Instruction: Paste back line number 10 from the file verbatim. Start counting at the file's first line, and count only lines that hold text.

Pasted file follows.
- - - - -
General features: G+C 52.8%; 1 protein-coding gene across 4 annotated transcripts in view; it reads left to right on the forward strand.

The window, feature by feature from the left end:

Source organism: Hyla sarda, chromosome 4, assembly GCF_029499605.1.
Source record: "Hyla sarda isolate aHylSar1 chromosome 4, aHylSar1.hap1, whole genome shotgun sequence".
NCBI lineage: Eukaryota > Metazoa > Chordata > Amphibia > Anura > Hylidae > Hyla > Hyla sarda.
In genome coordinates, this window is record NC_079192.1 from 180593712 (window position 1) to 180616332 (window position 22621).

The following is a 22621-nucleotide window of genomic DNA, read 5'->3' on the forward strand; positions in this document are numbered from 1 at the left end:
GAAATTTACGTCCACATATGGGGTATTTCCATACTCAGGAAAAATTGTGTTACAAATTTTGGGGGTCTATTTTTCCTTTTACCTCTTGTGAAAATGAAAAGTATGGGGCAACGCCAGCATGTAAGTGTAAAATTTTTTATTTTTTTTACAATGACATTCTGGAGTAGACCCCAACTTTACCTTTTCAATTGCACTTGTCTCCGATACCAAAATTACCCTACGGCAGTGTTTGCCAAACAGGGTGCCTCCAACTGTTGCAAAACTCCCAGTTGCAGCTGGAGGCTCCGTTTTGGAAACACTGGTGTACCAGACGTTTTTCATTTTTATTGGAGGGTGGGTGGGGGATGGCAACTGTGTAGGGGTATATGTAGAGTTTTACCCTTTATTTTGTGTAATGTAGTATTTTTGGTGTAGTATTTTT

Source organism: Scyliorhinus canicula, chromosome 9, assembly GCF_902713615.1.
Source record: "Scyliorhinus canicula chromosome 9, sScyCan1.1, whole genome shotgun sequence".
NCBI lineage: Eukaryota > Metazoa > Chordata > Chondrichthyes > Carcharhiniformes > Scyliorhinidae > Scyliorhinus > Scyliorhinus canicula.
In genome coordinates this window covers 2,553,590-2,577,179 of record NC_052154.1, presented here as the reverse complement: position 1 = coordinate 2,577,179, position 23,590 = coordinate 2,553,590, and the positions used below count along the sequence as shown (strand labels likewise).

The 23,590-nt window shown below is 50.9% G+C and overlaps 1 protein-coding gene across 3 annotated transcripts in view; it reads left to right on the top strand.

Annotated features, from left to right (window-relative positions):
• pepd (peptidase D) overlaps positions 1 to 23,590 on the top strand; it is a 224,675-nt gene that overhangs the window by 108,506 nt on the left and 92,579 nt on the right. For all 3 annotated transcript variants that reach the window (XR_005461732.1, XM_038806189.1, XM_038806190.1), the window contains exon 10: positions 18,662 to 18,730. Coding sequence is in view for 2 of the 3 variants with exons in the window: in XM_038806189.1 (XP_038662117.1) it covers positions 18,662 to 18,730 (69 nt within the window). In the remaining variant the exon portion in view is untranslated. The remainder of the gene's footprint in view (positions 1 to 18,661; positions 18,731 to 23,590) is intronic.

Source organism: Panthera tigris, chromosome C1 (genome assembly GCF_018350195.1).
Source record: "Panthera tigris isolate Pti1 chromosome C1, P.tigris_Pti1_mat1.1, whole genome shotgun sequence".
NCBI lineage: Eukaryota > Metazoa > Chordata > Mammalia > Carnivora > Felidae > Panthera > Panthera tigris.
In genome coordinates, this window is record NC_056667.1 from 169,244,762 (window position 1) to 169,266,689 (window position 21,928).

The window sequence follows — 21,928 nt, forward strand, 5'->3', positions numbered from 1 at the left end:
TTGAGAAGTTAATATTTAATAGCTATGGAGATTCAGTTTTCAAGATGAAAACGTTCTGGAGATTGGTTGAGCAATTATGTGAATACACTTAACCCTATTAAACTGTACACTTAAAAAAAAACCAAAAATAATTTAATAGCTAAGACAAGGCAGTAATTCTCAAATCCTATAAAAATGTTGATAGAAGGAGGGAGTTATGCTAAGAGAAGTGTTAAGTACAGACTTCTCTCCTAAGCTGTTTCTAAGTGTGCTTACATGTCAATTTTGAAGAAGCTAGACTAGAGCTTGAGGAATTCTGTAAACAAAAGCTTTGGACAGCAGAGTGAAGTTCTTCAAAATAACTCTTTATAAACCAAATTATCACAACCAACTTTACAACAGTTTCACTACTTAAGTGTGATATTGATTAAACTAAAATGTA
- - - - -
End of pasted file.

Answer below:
Source record: "Scyliorhinus canicula chromosome 9, sScyCan1.1, whole genome shotgun sequence".